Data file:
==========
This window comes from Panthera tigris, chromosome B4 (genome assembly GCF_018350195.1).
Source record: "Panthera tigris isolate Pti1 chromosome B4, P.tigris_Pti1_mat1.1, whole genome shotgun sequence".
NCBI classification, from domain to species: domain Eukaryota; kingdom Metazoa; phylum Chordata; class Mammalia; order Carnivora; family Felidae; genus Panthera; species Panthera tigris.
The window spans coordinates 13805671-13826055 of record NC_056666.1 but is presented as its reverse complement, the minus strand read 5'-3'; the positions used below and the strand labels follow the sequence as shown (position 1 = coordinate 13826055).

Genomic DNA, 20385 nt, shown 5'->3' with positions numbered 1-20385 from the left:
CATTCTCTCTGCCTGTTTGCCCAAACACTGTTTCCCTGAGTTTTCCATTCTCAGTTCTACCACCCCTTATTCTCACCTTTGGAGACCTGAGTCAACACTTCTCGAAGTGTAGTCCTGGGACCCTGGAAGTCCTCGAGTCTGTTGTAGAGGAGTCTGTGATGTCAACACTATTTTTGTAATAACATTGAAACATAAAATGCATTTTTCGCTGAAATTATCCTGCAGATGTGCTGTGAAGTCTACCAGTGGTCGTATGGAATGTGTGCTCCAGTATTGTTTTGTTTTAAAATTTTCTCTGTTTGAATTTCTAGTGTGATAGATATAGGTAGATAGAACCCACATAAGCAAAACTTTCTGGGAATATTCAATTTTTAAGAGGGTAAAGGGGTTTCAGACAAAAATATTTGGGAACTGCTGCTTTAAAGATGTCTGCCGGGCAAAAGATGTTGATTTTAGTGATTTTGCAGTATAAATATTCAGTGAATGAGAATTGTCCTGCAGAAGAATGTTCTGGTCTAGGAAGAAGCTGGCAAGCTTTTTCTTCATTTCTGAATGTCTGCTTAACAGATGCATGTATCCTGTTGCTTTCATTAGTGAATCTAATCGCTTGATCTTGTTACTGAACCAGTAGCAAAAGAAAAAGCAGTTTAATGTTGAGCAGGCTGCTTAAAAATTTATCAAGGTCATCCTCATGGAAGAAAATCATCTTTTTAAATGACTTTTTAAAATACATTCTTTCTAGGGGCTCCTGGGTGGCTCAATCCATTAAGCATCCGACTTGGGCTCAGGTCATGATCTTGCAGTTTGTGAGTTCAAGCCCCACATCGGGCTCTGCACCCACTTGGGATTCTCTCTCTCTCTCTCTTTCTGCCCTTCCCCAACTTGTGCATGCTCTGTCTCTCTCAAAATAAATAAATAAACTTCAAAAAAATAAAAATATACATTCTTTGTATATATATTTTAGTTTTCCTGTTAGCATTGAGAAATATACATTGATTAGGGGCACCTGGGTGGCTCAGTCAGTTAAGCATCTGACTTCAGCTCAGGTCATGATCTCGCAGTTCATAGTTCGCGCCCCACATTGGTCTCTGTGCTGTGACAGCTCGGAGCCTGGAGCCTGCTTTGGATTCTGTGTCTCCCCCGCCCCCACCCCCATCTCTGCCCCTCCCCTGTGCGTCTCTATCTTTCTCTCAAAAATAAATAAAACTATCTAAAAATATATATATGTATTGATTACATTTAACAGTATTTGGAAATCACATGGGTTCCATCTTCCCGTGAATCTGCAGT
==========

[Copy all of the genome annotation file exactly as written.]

This window comes from Panthera tigris, chromosome B4 (genome assembly GCF_018350195.1).
Source record: "Panthera tigris isolate Pti1 chromosome B4, P.tigris_Pti1_mat1.1, whole genome shotgun sequence".
NCBI classification, from domain to species: domain Eukaryota; kingdom Metazoa; phylum Chordata; class Mammalia; order Carnivora; family Felidae; genus Panthera; species Panthera tigris.
The window spans coordinates 13805671-13826055 of record NC_056666.1 but is presented as its reverse complement, the minus strand read 5'-3'; the positions used below and the strand labels follow the sequence as shown (position 1 = coordinate 13826055).

Genomic DNA, 20385 nt, shown 5'->3' with positions numbered 1-20385 from the left:
CATTCTCTCTGCCTGTTTGCCCAAACACTGTTTCCCTGAGTTTTCCATTCTCAGTTCTACCACCCCTTATTCTCACCTTTGGAGACCTGAGTCAACACTTCTCGAAGTGTAGTCCTGGGACCCTGGAAGTCCTCGAGTCTGTTGTAGAGGAGTCTGTGATGTCAACACTATTTTTGTAATAACATTGAAACATAAAATGCATTTTTCGCTGAAATTATCCTGCAGATGTGCTGTGAAGTCTACCAGTGGTCGTATGGAATGTGTGCTCCAGTATTGTTTTGTTTTAAAATTTTCTCTGTTTGAATTTCTAGTGTGATAGATATAGGTAGATAGAACCCACATAAGCAAAACTTTCTGGGAATATTCAATTTTTAAGAGGGTAAAGGGGTTTCAGACAAAAATATTTGGGAACTGCTGCTTTAAAGATGTCTGCCGGGCAAAAGATGTTGATTTTAGTGATTTTGCAGTATAAATATTCAGTGAATGAGAATTGTCCTGCAGAAGAATGTTCTGGTCTAGGAAGAAGCTGGCAAGCTTTTTCTTCATTTCTGAATGTCTGCTTAACAGATGCATGTATCCTGTTGCTTTCATTAGTGAATCTAATCGCTTGATCTTGTTACTGAACCAGTAGCAAAAGAAAAAGCAGTTTAATGTTGAGCAGGCTGCTTAAAAATTTATCAAGGTCATCCTCATGGAAGAAAATCATCTTTTTAAATGACTTTTTAAAATACATTCTTTCTAGGGGCTCCTGGGTGGCTCAATCCATTAAGCATCCGACTTGGGCTCAGGTCATGATCTTGCAGTTTGTGAGTTCAAGCCCCACATCGGGCTCTGCACCCACTTGGGATTCTCTCTCTCTCTCTCTTTCTGCCCTTCCCCAACTTGTGCATGCTCTGTCTCTCTCAAAATAAATAAATAAACTTCAAAAAAATAAAAATATACATTCTTTGTATATATATTTTAGTTTTCCTGTTAGCATTGAGAAATATACATTGATTAGGGGCACCTGGGTGGCTCAGTCAGTTAAGCATCTGACTTCAGCTCAGGTCATGATCTCGCAGTTCATAGTTCGCGCCCCACATTGGTCTCTGTGCTGTGACAGCTCGGAGCCTGGAGCCTGCTTTGGATTCTGTGTCTCCCCCGCCCCCACCCCCATCTCTGCCCCTCCCCTGTGCGTCTCTATCTTTCTCTCAAAAATAAATAAAACTATCTAAAAATATATATATGTATTGATTACATTTAACAGTATTTGGAAATCACATGGGTTCCATCTTCCCGTGAATCTGCAGT